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Investigating Smooth Multiple Regression by the Method of Average Derivatives

Wolfgang Hardle and Thomas M. Stoker
Journal of the American Statistical Association
Vol. 84, No. 408 (Dec., 1989), pp. 986-995
DOI: 10.2307/2290074
Stable URL: http://www.jstor.org/stable/2290074
Page Count: 10
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Investigating Smooth Multiple Regression by the Method of Average Derivatives
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Abstract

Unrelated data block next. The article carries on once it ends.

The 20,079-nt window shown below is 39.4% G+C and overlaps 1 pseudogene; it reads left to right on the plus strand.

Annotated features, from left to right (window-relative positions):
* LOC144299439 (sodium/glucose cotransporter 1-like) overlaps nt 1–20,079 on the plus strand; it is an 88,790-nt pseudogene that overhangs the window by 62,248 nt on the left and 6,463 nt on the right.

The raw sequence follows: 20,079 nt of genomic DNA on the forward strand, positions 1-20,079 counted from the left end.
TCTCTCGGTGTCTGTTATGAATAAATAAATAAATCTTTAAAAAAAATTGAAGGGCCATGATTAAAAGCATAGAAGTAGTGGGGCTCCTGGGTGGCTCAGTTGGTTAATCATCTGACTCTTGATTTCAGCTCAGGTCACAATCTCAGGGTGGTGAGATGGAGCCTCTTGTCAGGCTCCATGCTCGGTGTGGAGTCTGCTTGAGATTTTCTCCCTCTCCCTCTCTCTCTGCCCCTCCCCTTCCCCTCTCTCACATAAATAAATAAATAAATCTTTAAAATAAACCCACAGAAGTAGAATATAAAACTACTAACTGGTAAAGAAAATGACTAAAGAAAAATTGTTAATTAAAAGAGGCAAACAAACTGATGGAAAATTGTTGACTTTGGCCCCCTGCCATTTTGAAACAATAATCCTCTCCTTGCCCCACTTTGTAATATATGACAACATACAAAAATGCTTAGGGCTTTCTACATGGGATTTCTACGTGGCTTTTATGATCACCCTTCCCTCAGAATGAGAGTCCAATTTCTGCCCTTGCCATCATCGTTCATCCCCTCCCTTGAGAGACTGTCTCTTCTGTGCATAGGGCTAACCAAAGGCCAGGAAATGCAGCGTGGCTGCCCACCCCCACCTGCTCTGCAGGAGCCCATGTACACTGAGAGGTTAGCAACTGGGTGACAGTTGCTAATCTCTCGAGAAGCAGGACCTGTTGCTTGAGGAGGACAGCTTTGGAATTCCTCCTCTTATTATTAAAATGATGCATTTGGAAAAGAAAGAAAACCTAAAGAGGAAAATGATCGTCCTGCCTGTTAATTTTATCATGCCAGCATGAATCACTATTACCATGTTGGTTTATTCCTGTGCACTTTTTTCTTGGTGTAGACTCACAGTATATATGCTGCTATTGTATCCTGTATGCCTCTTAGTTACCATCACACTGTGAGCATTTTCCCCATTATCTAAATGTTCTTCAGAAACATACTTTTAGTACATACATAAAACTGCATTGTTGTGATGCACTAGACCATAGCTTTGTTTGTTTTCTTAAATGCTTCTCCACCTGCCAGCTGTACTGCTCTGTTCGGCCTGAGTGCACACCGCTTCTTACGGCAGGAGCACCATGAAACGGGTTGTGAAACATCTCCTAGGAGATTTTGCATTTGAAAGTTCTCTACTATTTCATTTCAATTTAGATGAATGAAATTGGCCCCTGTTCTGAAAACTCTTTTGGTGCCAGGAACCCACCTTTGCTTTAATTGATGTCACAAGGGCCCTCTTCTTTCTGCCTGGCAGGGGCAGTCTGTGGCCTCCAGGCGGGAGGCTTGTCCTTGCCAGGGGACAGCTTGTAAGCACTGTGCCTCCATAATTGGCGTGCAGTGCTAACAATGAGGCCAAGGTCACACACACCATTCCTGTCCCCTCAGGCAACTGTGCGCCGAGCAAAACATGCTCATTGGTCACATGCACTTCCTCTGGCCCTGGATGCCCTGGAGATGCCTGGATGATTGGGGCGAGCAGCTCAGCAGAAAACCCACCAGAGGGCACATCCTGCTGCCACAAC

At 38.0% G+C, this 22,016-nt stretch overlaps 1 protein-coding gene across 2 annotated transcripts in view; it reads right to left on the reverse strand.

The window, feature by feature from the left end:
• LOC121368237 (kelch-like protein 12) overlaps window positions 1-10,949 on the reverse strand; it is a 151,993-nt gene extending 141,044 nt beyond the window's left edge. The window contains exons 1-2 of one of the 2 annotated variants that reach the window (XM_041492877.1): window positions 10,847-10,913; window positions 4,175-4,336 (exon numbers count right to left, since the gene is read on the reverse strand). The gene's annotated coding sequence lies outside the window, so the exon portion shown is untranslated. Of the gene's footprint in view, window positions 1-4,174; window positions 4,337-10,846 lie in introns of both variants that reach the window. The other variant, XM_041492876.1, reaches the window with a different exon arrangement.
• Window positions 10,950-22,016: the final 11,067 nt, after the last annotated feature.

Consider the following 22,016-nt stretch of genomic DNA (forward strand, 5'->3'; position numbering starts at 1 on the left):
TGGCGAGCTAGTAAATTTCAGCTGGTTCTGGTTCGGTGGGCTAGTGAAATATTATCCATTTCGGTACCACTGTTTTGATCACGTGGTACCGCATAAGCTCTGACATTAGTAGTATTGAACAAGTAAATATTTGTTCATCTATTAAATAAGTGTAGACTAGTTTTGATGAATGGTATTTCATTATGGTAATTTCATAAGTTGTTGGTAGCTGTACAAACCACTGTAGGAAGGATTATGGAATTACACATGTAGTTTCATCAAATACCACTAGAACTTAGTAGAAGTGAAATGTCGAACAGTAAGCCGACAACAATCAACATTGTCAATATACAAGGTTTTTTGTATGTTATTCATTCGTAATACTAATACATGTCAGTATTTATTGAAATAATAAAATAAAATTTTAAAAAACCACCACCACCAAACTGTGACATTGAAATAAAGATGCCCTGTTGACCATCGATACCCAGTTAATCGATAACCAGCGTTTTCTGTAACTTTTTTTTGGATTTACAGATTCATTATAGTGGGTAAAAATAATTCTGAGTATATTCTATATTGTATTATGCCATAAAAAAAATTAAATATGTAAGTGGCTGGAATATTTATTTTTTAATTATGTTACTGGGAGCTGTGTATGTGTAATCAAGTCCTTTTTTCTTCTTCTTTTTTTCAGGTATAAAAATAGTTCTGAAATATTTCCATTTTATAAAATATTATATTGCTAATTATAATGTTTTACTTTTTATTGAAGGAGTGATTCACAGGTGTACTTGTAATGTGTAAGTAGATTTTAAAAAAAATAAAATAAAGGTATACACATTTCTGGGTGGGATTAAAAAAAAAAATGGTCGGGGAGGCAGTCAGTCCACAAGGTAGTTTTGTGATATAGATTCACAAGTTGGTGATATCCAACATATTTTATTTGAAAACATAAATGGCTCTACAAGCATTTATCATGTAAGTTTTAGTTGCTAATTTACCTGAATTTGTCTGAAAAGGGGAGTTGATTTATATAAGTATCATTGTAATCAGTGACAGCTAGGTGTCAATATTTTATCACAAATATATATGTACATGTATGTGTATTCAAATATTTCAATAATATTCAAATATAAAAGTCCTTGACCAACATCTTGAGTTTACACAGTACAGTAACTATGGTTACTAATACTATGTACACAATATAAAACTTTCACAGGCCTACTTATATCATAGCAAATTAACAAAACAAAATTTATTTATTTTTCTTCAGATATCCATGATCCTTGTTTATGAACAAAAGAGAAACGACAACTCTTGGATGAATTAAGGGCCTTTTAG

Let (x1,...,xk, y) be a random vector where y denotes a response on the vector x of predictor variables. In this article we propose a technique [termed average derivative estimation (ADE)] for studying the mean response m(x) = E(y∣ x) through the estimation of the k vector of average derivatives δ = E(m'). The ADE procedure involves two stages: first estimate δ using an estimator $\hat\delta$, and then approximate m(x) by $\hat{m}(x) = \hat{g}(x^T\hat\delta)$, where ĝ is an estimator of the univariate regression of y on $x^T\hat\delta$. We argue that the ADE procedure exhibits several attractive characteristics: data summarization through interpretable coefficients, graphical depiction of the possible nonlinearity between y and $x^T\hat\delta$, and theoretical properties consistent with dimension reduction. We motivate the ADE procedure using examples of models that take the form m(x) = g̃(xTβ). In this framework, δ is shown to be proportional to β and m̂(x) infers m(x) exactly. The focus of the procedure is on the estimator $\hat\delta$, which is based on a simple average of kernel smoothers and is shown to be a $\sqrt N$ consistent and asymptotically normal estimator of δ. The estimator ĝ (·) is a standard kernel regression estimator and is shown to have the same properties as the kernel regression of y on xTδ. In sum, the estimator $\hat\delta$ converges to δ at the rate typically available in parametric estimation problems, and m̂(x) converges to E(y∣Tδ) at the optimal one-dimensional nonparametric rate. We also give a consistent estimator of the asymptotic covariance matrix of $\hat\delta$, to facilitate inference. We discuss the conditions underlying these results, including how $\sqrt N$ consistent estimation of $\hat\delta$ requires undersmoothing relative to pointwise multivariate estimation. We also indicate the relationship between the ADE method and projection pursuit regression. For illustration, we apply the ADE method to data on automobile collisions.

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